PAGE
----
As the global lighting market experiences significant changes, some new trends are becoming apparent, including the move from incandescent to energy efficient lighting, from classic technology to semiconductors and from components to solutions.
Another trend, says Osram Germany lighting expert Hans-Peter Birkhofer, is solid-state lighting (SSL), which uses semi-conductor LEDs, organic LEDs and/or polymer LEDs. They vary in intensity and colour, can be integrated into furniture and buildings and can be customised to suit a client’s needs and preferences.
Increasingly, he says, SSL solutions are ready for lighting applications in architecture, signage, retail stores and streets.
Osram’s future lighting business will be application-driven with solutions and products for illumination and visibility, visualisation for electronic devices, sensing in vehicle applications and lighting for special applications in the material, water and medical fields.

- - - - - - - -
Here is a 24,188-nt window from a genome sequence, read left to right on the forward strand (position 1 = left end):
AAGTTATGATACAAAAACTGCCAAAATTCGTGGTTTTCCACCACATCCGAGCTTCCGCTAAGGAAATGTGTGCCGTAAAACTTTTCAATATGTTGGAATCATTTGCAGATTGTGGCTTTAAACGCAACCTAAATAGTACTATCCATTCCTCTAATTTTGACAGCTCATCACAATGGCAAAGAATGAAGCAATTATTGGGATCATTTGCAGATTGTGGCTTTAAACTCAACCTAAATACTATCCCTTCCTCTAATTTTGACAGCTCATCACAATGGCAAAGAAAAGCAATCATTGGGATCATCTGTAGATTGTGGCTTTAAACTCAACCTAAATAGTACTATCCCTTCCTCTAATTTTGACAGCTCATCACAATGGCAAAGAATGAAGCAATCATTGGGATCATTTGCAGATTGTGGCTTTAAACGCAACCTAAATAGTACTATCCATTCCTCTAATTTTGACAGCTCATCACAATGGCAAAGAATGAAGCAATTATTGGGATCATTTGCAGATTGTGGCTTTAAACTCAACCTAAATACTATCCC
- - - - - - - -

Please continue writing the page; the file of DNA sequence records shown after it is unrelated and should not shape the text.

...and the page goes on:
“SSL allows for an energy saving of 50% to 75%, when used in combination with the products and occupancy control, smart-time scheduling, task tuning, variable load-shedding, personal control and daylight harvesting,” says Birkhofer.
The LED efficiency is based on the lumens per watt (lm/W) that a light can provide. The more lumens per watt it provides, the more efficient it is, as it uses less electricity to provide enough light. The Department of Energy’s roadmap for LED efficacy showed a target of between 100 lm/W and 150 lm/W in 2009, between 150 lm/W and 200 lm/W for this year, and reaching over 200 lm/W by 2020.
“Osram laboratory technology is producing more than 150 lm/W and the commercially available LEDs produce just over 100 lm/W,” he explains.
The Osram SSL technology is regulated by Zhaga, an international collaboration between companies in the lighting industry, which allows for the interchangeability of LED light sources from different manufacturers and sim- plifies LED applications for general lighting.